The Best of Creative Computing Volume 1 (published 1976)

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How to Cope With Your Computer (frustration, flowcharts)

graphic of page

How To Cope With Your Computer
Susan S. Most
Cape Elizabeth High School, ME
	It cannot think. It's just a big metal box with a mess of wires inside and a
myriad of lights continually flashing on and off. Ingenious device that it is,
that box is capable of solving infinitely complicated problems in less time than
one's lips can say "computerman". Alas, but if you don't know how to operate it,
you might as well take it to the dump.

	One cannot imagine the sheer frustration a person feels when faced with the
task of operating a computer for the first time. You're standing in a room where
people look disgustingly productive with yards of yellow paper spewing from
their teletypes. A continuous clicking, clicking noise comes at your ears in
such an important and official manner that you shiver a bit at the idea that
perhaps someday you might be in charge of one of these "things". Your feeling of
impending importance is burst like the rush of air from a pin-pricked balloon.

	You can't even read what it prints, to say nothing of telling it what to do.
Bits of incomprehensible brilliance flow forth each fraction of a second as the
carriage on the teletype races back and forth; and the lights on the front panel
merrily wink at your ignorance.

	It's not a question of just saying in plain English what fantastic chore you
want it to perform - this "box" doesn't understand plain English. Since the box
really has no ”brain" inside - only wires; the operator must learn "the
tongue" that it does understand. This code includes such startlingly clear terms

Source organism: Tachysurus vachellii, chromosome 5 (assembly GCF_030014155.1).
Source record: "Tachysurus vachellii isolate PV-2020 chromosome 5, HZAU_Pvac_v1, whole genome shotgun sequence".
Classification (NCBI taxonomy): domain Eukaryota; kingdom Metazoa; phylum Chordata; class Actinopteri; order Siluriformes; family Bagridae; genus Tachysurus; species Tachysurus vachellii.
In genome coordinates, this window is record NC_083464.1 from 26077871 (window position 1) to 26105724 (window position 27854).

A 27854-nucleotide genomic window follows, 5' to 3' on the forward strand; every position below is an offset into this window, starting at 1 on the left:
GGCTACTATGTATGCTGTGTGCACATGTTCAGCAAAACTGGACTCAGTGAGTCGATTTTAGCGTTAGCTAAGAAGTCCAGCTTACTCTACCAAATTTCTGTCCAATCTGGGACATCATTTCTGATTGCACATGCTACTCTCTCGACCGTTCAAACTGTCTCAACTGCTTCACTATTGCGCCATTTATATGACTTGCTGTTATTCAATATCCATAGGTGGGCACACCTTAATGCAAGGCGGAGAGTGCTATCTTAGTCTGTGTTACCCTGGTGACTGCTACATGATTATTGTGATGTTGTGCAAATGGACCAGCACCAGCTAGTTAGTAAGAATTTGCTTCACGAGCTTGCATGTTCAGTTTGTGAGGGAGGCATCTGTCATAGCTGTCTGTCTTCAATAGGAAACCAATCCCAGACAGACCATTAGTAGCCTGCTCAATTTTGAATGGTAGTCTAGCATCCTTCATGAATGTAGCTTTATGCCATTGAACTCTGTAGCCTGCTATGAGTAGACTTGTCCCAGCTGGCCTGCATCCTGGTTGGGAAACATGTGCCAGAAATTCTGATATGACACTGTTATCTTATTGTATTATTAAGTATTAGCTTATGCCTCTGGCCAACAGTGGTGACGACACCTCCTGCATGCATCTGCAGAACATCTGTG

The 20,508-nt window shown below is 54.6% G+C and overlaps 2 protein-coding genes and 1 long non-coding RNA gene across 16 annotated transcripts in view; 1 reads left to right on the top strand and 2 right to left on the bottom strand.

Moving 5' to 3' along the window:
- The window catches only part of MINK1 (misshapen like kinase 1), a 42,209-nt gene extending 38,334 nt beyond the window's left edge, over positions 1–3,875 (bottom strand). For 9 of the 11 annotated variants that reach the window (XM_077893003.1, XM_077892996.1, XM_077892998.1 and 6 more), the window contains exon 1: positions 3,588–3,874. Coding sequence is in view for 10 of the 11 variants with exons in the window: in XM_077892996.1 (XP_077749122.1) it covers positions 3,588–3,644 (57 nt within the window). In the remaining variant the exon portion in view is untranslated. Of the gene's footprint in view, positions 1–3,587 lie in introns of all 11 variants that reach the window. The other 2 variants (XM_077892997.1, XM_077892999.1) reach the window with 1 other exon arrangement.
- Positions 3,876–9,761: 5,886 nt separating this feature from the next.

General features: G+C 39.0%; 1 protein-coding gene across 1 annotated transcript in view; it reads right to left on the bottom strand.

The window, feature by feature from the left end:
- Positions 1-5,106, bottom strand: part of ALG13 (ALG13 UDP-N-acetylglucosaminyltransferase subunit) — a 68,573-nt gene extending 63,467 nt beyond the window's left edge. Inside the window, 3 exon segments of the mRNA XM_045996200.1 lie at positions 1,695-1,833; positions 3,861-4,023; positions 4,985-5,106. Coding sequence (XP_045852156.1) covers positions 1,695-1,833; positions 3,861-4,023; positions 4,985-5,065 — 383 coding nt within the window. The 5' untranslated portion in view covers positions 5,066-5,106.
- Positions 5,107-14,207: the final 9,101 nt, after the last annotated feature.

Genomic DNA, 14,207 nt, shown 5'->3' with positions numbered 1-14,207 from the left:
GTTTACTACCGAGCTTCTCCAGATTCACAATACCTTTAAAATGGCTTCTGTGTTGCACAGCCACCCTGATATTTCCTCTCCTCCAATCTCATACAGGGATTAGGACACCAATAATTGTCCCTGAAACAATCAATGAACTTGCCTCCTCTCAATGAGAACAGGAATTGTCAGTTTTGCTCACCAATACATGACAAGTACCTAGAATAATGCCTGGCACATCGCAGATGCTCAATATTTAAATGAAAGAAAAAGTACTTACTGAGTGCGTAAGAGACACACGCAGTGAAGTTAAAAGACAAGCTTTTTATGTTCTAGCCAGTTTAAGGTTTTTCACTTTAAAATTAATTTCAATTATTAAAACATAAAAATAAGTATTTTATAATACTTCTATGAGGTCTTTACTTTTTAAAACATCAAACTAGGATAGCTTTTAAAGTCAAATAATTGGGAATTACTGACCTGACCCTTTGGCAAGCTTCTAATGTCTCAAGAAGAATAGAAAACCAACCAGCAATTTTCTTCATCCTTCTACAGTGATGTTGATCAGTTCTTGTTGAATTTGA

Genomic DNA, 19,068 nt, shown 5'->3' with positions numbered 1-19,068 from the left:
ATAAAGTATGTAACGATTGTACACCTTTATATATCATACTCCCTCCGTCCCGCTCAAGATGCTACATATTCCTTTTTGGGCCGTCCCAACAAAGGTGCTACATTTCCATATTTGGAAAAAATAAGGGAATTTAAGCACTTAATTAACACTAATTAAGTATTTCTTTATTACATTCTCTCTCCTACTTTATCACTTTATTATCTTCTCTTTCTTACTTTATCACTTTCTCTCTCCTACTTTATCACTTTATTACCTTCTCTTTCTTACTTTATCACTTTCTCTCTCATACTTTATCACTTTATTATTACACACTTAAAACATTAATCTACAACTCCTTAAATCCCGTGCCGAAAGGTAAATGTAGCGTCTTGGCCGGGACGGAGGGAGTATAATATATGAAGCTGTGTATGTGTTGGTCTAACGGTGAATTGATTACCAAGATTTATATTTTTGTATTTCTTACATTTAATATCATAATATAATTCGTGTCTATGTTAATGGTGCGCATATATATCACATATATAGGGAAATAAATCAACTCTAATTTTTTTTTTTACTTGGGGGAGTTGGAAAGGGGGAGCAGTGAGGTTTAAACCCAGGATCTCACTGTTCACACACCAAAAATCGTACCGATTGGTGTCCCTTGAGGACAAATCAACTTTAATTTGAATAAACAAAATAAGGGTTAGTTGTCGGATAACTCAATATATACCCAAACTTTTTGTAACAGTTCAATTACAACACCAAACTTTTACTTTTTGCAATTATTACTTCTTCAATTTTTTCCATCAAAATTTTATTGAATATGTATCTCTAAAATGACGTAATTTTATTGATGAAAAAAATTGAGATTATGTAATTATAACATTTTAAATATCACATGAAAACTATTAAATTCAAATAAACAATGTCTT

as TAD, DCA, JMS, etc., and those are cinchy compared to 7402 and, how's this-
ready: 111 000 010 101. Imagine a number like that meaning something to anybody.
Ridiculous, you think? Well, to the box it's crystal clear. That is, of course,
assuming you're using a computer that understands that language. To add another
fly to the ointment, there are many languages which are not interchangeable with
machines designed by other companies.

	The most helpful tool to the harried individual attempting to coexist with a
computer is a diagram called a "flowchart". It's not a plumber's helper nor a
sea captain's guide. Rather, a flowchart is a way to clarify on paper exactly
what sequence of calculations you want the computer to carry out. At the same
time it helps you chart your train of thought, assuming of course there is some
flow to your ideas.

	Once the flowchart has been written, don't think telling the computer to follow
it will be a cinch - that's the hardest part. Being a brainless genius, the
computer must be told exactly, in the correct order, what to do. Coding is not
the language of martians, but an analyst's shorthand - usually the initials of
processes one wants the computer to do.

	Yet understanding a code and having written a flowchart still cannot guarantee
success. Writing a program containing all the operations to get the correct
answer can cause such frustration that one could be driven to his nearest
analyst – in psychoanalysis, that is. This novice programmer nearly climbed a
flagpole trying to think "like the box". Take heart, however, eventually you

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